The garden presented as visibly more unkempt than in my previous visits. Here and there, a few wild flowers broke the hegemony of green within the lawn, a presumption that would not have been tolerated had the master of the house been in possession of all his powers.
Climbing the steps to the front door, I noticed that its rusted iron lacework with flaking pieces of white paint was enshrouded in cobwebs studded with dead flies. This was a portal that had not been opened to strangers for a significant amount of time.
“Come round the back,” the master of the house’s voice called. “I’m in the garage.”
I ambled around the side of the house noting the half barrels that once contained saplings of fruit trees and a vast array of orchids. Now they were overgrown with yellow weeds, sickly and stunted, as if they could not make up their minds whether they wanted to live or to die. A heap of rotting firewood stood mouldering in a corner. And within the small side door that led to the garage, I could discern a single light bulb hanging from a cord. There, seated at an oil-cloth covered table that used to be in the kitchen when I was a boy, he sat, reading Neos Kosmos. The paper was creased as if it had been folded and refolded a number of times and on its facing page I saw a row of photographs. His index finger was placed upon one of them, as he mouthed the pictured person’s name, a veritable litany of the dead.
“You will have to excuse my appearance,” the master of the house apologised, brushing pieces of tissue, breadcrumbs and dandruff from his stained blue tracksuit. “I seldom go up into the house any more. It’s too hard to climb the stairs and ever since my wife died, there are too many painful memories.” There is a photograph of both him and his wife hanging over the sink. That sink also used to be in the kitchen before the nineties renovation. At that time, it was transferred to the garage, where it continued to be used, leaving the good sink upstairs as a display sink, for visitors who increasingly never came. The picture is faded, but from the gaudy fashions and the bouffant hairstyles, it can plausibly be dated to the 1980s. The master of the house is trim, dapper and charming. His wife is vivacious and imposing in the manner that only women who know their beauty is universally appreciated can be. They are both smiling, as if rejoicing in the knowledge that they are both at the peak of their physical and mental powers. A smudge at the bottom left-hand corner of the frame turns out to be a millipede, bleached white in death, hanging from a defunct thread of a spider’s web.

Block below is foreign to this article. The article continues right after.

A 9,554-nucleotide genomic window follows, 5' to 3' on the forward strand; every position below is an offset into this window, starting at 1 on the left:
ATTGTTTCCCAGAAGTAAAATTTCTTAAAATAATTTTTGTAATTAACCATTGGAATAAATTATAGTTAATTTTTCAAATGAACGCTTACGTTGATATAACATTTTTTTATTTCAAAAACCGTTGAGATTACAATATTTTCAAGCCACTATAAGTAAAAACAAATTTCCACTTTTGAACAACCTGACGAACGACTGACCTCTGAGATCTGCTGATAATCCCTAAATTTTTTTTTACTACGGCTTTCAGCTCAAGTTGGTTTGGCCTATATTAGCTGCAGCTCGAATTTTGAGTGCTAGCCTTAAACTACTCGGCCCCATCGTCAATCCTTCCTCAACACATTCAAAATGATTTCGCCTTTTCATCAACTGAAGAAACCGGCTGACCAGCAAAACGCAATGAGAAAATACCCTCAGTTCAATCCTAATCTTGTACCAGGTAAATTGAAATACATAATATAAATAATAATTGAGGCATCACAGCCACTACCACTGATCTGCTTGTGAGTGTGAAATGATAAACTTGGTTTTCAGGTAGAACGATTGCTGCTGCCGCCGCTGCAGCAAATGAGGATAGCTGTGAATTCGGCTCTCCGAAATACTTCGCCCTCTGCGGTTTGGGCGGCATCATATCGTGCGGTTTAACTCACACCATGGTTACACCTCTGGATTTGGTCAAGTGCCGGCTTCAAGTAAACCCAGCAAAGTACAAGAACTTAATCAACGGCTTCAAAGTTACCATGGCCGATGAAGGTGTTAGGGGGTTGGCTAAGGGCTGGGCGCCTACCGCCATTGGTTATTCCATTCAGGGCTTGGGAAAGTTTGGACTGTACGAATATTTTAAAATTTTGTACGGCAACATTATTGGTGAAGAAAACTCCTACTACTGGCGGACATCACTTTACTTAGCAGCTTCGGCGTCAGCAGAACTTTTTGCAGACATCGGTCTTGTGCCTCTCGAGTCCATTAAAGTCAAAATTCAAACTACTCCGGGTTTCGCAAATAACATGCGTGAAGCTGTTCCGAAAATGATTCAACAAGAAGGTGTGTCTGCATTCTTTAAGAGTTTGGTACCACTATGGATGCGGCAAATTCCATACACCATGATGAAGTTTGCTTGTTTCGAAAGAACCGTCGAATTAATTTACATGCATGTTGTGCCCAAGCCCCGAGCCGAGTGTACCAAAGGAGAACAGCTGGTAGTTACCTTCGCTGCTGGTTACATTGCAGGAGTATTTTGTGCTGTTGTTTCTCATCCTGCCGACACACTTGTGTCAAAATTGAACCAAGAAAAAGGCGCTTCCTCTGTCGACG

“We had just gone to dinner with the Minister for Education at the Grand Bretagne in Athens,” the master of the house reminisced wistfully. “As I recall he had given me a book. Kazantzakis’ Christ Re-crucified, I think it was. Let me have a look.” He rose slowly from his chair and hobbled to a tarpaulin covering a series of objects on the far side of the wall. He lifted it carefully to reveal row after row of boxes, all full of books.
“These are the important ones,” he mentioned. “The ones you would have seen upstairs as a boy in the study are long gone. My eyes are not what they used to be and I can no longer absorb information easily. My daughter doesn’t concern herself with philosophy, history or theology, so she is getting rid of them. We asked a few of the schools, but they showed no interest. It’s surprising how many people don’t read any more. But these ones, they tell a story. This one here, a biblical concordance, was given to me by Patriarch Athenagoras himself. See, for yourself, it’s inscribed. I was a student at the time. And this one here, this one is my pride and joy. It is autographed by the great Yiannis Psycharis himself. No, of course I did not know him but when I was a boy in Athens, my teacher kne … Oh, here it is. I tell a lie. It’s not Christ Re-crucified. It is The Fratricides. Look at the dedication here: ‘With immense respect…’ Yes, I was a figure to be reckoned with back in the day, let me tell you. I remember once during a trip to Greece, Yiannis Ritsos telling me … hang on … here it is. Have a look at this. This is a pebble autographed by the poet itself. There is a drawing on it that he executed. And here are his Lianotragouda, autographed by him. I haven’t opened this in years.”